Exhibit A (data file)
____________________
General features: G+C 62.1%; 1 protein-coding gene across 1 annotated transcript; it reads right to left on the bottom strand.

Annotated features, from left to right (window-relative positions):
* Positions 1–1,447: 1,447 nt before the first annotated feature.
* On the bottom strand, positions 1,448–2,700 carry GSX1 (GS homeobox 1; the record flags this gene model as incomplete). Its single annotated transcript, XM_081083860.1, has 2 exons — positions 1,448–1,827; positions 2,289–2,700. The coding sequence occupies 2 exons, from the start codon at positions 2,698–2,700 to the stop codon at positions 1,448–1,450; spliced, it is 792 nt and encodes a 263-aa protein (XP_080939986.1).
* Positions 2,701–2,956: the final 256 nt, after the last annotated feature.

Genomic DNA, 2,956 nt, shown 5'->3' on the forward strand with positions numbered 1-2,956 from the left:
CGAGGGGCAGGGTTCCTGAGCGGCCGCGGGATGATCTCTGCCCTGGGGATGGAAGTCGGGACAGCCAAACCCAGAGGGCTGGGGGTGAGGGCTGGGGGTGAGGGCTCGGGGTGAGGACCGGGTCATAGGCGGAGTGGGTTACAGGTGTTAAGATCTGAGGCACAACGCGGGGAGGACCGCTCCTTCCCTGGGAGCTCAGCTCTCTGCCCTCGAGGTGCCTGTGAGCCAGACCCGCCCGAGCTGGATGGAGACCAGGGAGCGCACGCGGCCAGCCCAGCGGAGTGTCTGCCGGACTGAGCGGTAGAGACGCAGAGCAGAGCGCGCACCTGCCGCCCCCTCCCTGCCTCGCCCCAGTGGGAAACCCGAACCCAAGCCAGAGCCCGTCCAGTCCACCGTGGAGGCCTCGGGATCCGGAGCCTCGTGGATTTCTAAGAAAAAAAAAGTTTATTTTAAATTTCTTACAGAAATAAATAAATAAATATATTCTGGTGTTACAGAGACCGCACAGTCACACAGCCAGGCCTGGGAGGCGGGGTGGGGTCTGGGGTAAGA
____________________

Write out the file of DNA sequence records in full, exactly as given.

General features: G+C 62.1%; 1 protein-coding gene across 1 annotated transcript; it reads right to left on the bottom strand.

Annotated features, from left to right (window-relative positions):
* Positions 1–1,447: 1,447 nt before the first annotated feature.
* On the bottom strand, positions 1,448–2,700 carry GSX1 (GS homeobox 1; the record flags this gene model as incomplete). Its single annotated transcript, XM_081083860.1, has 2 exons — positions 1,448–1,827; positions 2,289–2,700. The coding sequence occupies 2 exons, from the start codon at positions 2,698–2,700 to the stop codon at positions 1,448–1,450; spliced, it is 792 nt and encodes a 263-aa protein (XP_080939986.1).
* Positions 2,701–2,956: the final 256 nt, after the last annotated feature.

Genomic DNA, 2,956 nt, shown 5'->3' on the forward strand with positions numbered 1-2,956 from the left:
CGAGGGGCAGGGTTCCTGAGCGGCCGCGGGATGATCTCTGCCCTGGGGATGGAAGTCGGGACAGCCAAACCCAGAGGGCTGGGGGTGAGGGCTGGGGGTGAGGGCTCGGGGTGAGGACCGGGTCATAGGCGGAGTGGGTTACAGGTGTTAAGATCTGAGGCACAACGCGGGGAGGACCGCTCCTTCCCTGGGAGCTCAGCTCTCTGCCCTCGAGGTGCCTGTGAGCCAGACCCGCCCGAGCTGGATGGAGACCAGGGAGCGCACGCGGCCAGCCCAGCGGAGTGTCTGCCGGACTGAGCGGTAGAGACGCAGAGCAGAGCGCGCACCTGCCGCCCCCTCCCTGCCTCGCCCCAGTGGGAAACCCGAACCCAAGCCAGAGCCCGTCCAGTCCACCGTGGAGGCCTCGGGATCCGGAGCCTCGTGGATTTCTAAGAAAAAAAAAGTTTATTTTAAATTTCTTACAGAAATAAATAAATAAATATATTCTGGTGTTACAGAGACCGCACAGTCACACAGCCAGGCCTGGGAGGCGGGGTGGGGTCTGGGGTAAGA